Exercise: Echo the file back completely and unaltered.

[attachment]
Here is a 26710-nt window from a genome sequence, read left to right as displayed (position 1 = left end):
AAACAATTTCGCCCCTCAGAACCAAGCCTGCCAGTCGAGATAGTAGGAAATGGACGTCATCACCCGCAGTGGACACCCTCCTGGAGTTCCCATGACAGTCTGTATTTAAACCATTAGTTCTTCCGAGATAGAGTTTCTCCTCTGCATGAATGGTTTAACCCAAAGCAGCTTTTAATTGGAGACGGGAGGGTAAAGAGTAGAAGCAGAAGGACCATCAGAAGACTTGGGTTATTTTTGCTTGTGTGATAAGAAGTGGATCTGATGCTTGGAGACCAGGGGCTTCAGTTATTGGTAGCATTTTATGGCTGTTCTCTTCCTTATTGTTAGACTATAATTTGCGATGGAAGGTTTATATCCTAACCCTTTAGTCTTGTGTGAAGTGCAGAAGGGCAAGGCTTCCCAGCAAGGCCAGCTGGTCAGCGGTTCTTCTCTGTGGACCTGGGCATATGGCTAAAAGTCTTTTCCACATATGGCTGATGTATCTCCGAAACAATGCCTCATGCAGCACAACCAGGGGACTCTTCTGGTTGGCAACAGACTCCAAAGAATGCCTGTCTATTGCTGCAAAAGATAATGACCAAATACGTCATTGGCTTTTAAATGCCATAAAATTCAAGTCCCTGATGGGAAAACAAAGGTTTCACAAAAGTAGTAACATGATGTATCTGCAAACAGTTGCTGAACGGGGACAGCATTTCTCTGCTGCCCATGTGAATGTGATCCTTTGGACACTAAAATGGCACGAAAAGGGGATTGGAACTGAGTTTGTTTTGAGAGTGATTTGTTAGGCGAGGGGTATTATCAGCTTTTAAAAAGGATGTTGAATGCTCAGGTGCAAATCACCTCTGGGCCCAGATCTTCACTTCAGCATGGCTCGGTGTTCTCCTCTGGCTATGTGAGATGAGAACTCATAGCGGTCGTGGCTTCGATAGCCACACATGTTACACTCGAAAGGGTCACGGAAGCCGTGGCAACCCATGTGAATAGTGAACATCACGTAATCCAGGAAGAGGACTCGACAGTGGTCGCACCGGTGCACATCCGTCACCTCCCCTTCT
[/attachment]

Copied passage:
Here is a 26710-nt window from a genome sequence, read left to right as displayed (position 1 = left end):
AAACAATTTCGCCCCTCAGAACCAAGCCTGCCAGTCGAGATAGTAGGAAATGGACGTCATCACCCGCAGTGGACACCCTCCTGGAGTTCCCATGACAGTCTGTATTTAAACCATTAGTTCTTCCGAGATAGAGTTTCTCCTCTGCATGAATGGTTTAACCCAAAGCAGCTTTTAATTGGAGACGGGAGGGTAAAGAGTAGAAGCAGAAGGACCATCAGAAGACTTGGGTTATTTTTGCTTGTGTGATAAGAAGTGGATCTGATGCTTGGAGACCAGGGGCTTCAGTTATTGGTAGCATTTTATGGCTGTTCTCTTCCTTATTGTTAGACTATAATTTGCGATGGAAGGTTTATATCCTAACCCTTTAGTCTTGTGTGAAGTGCAGAAGGGCAAGGCTTCCCAGCAAGGCCAGCTGGTCAGCGGTTCTTCTCTGTGGACCTGGGCATATGGCTAAAAGTCTTTTCCACATATGGCTGATGTATCTCCGAAACAATGCCTCATGCAGCACAACCAGGGGACTCTTCTGGTTGGCAACAGACTCCAAAGAATGCCTGTCTATTGCTGCAAAAGATAATGACCAAATACGTCATTGGCTTTTAAATGCCATAAAATTCAAGTCCCTGATGGGAAAACAAAGGTTTCACAAAAGTAGTAACATGATGTATCTGCAAACAGTTGCTGAACGGGGACAGCATTTCTCTGCTGCCCATGTGAATGTGATCCTTTGGACACTAAAATGGCACGAAAAGGGGATTGGAACTGAGTTTGTTTTGAGAGTGATTTGTTAGGCGAGGGGTATTATCAGCTTTTAAAAAGGATGTTGAATGCTCAGGTGCAAATCACCTCTGGGCCCAGATCTTCACTTCAGCATGGCTCGGTGTTCTCCTCTGGCTATGTGAGATGAGAACTCATAGCGGTCGTGGCTTCGATAGCCACACATGTTACACTCGAAAGGGTCACGGAAGCCGTGGCAACCCATGTGAATAGTGAACATCACGTAATCCAGGAAGAGGACTCGACAGTGGTCGCACCGGTGCACATCCGTCACCTCCCCTTCT